Dutch driver Giedo van der Garde admits his “future in Formula One is probably over” after reaching a settlement with Sauber to resolve their bitter legal dispute.
Van der Garde took Sauber to courts in Switzerland and Australia over his belief he had a contract to race for the team in 2015. In the days before the Australian Grand Prix the Supreme Court of Victoria found that Van der Garde was entitled to race at the season-opening race in Melbourne, but both parties came to an agreement ahead of Sunday’s event to allow Felipe Nasr and Marcus Ericsson to compete for Sauber.
On Wednesday Van der Garde confirmed via his Facebook page the matter has been resolved and his 2015 contract ended by mutual consent. The Dutch driver, who drove for Caterham in 2013, says he felt well within his rights to take the team to court to pursue the career he always dreamed of.
“As a passionate race driver, I feel sad and am very disappointed,” Van der Garde’s statement said. “I have worked very hard my entire career, ever since starting with go-karts at the age of eight, to live my dream and become a successful Formula One driver. I had hoped at last to be able to show what I am capable of, driving a car for a respected midfield team in the 2015 season. This dream has been taken away from me and I know that my future in Formula One is probably over.”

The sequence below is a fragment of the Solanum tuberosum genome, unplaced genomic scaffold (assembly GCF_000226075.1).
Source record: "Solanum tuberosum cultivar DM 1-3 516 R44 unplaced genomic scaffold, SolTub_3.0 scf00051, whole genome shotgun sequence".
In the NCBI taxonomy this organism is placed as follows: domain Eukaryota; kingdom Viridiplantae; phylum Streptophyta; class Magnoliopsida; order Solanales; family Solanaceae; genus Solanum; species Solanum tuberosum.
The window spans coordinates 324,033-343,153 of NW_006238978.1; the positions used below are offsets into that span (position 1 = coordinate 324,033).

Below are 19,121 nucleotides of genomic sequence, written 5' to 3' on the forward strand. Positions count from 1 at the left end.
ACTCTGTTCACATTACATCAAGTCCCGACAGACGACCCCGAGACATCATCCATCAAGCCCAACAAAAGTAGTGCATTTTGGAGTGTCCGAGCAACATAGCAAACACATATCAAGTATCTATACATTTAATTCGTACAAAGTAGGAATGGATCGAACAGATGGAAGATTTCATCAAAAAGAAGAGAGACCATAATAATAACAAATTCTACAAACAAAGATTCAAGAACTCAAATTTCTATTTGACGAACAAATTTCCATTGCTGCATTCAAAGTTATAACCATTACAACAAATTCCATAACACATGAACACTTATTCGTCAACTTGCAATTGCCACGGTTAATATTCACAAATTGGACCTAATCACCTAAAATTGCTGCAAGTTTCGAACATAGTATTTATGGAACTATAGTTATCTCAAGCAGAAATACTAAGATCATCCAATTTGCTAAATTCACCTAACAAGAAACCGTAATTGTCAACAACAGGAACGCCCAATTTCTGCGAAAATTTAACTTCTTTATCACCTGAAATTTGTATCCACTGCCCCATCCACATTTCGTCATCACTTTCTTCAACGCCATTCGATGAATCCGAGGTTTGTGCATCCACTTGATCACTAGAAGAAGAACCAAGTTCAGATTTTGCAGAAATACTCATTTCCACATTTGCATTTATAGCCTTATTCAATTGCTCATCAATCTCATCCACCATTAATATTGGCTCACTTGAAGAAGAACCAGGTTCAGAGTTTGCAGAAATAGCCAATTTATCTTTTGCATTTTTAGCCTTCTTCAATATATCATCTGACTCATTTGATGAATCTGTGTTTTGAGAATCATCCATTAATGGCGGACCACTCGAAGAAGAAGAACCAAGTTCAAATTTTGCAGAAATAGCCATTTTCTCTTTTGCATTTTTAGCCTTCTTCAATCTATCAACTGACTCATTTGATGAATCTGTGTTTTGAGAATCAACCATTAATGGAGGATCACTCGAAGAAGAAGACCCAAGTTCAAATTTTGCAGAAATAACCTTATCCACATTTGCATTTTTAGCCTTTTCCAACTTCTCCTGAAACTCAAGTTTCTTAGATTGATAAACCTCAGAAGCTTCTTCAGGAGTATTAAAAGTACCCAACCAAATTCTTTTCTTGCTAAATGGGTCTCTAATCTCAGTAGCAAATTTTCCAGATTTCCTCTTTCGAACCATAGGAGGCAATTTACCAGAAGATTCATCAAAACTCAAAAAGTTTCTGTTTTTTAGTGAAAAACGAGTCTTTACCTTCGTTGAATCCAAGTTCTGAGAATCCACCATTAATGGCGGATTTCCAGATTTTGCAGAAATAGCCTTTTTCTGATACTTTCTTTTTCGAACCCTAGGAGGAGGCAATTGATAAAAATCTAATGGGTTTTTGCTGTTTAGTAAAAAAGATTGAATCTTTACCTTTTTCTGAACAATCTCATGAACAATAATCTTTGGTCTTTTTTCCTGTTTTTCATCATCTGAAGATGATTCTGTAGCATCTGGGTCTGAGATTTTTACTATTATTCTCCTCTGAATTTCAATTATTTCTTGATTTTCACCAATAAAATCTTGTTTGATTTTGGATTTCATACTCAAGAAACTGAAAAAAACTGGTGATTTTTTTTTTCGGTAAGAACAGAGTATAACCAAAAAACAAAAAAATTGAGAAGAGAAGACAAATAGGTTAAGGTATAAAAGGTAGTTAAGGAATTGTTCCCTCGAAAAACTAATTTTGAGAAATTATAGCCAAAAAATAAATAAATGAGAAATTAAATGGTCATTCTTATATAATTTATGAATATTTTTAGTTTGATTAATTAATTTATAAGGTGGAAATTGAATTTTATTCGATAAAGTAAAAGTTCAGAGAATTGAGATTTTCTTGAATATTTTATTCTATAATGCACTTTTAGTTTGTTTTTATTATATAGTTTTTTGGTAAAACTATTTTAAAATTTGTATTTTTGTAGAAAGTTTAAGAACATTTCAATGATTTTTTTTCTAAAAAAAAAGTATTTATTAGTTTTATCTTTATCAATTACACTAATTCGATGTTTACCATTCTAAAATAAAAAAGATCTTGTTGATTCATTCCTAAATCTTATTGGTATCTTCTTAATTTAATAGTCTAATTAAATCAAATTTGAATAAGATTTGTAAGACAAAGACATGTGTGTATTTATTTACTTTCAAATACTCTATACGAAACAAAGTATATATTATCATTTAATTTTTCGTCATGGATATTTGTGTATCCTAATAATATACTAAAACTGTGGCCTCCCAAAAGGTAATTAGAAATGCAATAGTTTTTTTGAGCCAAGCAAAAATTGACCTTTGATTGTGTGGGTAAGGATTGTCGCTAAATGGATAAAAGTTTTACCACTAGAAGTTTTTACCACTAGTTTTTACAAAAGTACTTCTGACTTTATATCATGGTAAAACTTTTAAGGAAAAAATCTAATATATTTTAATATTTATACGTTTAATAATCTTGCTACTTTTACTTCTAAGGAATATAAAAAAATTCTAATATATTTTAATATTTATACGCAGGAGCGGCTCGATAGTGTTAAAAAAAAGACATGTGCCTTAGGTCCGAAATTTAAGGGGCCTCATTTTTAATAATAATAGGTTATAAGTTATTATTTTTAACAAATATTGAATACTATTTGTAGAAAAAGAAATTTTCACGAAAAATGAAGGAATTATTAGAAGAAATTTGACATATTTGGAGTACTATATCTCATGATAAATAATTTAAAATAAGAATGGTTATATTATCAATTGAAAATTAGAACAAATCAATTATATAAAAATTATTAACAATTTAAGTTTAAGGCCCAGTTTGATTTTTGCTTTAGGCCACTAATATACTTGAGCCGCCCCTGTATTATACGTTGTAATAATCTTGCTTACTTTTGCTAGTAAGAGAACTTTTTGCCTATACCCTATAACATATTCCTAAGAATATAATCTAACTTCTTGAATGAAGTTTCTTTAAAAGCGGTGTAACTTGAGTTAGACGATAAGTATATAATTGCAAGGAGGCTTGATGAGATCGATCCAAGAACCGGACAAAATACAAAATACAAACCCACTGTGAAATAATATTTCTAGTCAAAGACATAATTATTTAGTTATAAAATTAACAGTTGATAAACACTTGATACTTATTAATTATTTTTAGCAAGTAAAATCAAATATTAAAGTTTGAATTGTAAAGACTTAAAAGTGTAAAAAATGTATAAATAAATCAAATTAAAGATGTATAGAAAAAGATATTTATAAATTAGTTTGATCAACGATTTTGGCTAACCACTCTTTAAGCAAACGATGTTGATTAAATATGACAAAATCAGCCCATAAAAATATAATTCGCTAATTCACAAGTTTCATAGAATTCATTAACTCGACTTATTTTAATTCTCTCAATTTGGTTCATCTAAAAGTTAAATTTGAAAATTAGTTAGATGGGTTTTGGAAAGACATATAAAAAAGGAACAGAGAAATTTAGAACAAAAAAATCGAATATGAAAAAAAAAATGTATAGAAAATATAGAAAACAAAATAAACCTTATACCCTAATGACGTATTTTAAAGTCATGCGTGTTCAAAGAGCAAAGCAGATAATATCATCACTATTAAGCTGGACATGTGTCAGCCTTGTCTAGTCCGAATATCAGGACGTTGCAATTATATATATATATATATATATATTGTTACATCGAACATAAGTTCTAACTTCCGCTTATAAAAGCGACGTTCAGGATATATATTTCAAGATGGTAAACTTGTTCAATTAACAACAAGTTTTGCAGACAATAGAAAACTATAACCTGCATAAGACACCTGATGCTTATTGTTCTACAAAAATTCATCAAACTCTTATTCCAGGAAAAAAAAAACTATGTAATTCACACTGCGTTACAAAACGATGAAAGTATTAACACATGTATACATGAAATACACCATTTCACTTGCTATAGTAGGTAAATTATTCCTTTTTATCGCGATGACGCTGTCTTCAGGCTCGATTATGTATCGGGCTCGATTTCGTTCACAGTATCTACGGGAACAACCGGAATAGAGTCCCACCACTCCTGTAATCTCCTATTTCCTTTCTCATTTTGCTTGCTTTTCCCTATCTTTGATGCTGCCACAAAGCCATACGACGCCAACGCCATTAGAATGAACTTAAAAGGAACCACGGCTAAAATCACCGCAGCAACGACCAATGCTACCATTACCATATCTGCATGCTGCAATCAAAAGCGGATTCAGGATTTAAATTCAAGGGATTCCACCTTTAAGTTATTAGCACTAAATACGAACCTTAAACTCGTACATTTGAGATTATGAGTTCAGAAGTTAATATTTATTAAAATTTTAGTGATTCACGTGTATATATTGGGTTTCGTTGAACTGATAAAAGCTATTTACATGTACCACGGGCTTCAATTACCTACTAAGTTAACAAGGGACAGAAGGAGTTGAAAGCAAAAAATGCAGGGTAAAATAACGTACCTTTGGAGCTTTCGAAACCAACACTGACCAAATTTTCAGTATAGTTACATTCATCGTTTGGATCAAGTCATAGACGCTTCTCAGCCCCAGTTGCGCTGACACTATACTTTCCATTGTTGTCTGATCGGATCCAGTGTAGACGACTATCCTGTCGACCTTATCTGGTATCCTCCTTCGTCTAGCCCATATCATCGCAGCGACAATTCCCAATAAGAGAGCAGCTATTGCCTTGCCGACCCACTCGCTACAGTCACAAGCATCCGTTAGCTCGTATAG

Remarkably, Van der Garde says Sauber has his own sponsors to thank for its continued existence in the sport.
“There has been a lot of speculation in the media over the past week, so I want to set out clearly that my sponsors paid the sponsorship fee related to the 2015 season in its entirety to Sauber in the first half of 2014. This was simply in good faith and to help the team deal with its cash problems at the time. Effectively, it was my sponsor’s advanced payments that helped the team survive in 2014.
“Sauber’s financial decision-making in this case is bizarre and makes no sense to me. I am not at liberty to discuss details, but Sauber paid significant compensation to avoid honouring the contract they had with me. Only in that respect can I be satisfied that my rights have finally been recognised and that at least some justice has been done.”
Van der Garde says he came to an agreement not to drive at the Australian Grand Prix because he feared the ramifications for Sauber, though he did take a swipe at team principal Monisha Kaltenborn.
“I am a race driver and all I want is to race. However, the team principal was adamant not to let me drive, notwithstanding my legal rights to do so and a series of rulings and court orders in my favour and despite my race driving abilities. I will never understand this. I could have persisted, but the team principal had taken a decision contrary to my contract that she would not work with me and this became painfully clear in the paddock in Melbourne.
“To push on against this determination might have brought down the team, it would most certainly have wrecked the opening Grand Prix in Melbourne because the team´s cars would have been seized by the court, it may have ruined the careers of two young drivers Marcus Ericsson and Felipe Nasr. Possibly the team´s directors would even be taken into custody. I decided I did not want to live with that idea, even though it was only the team’s management that was responsible for the bizarre situation I found myself in.”
The Dutchman says he now has his eye on competing in the World Endurance Championship and the illustrious Le Mans 24 Hours.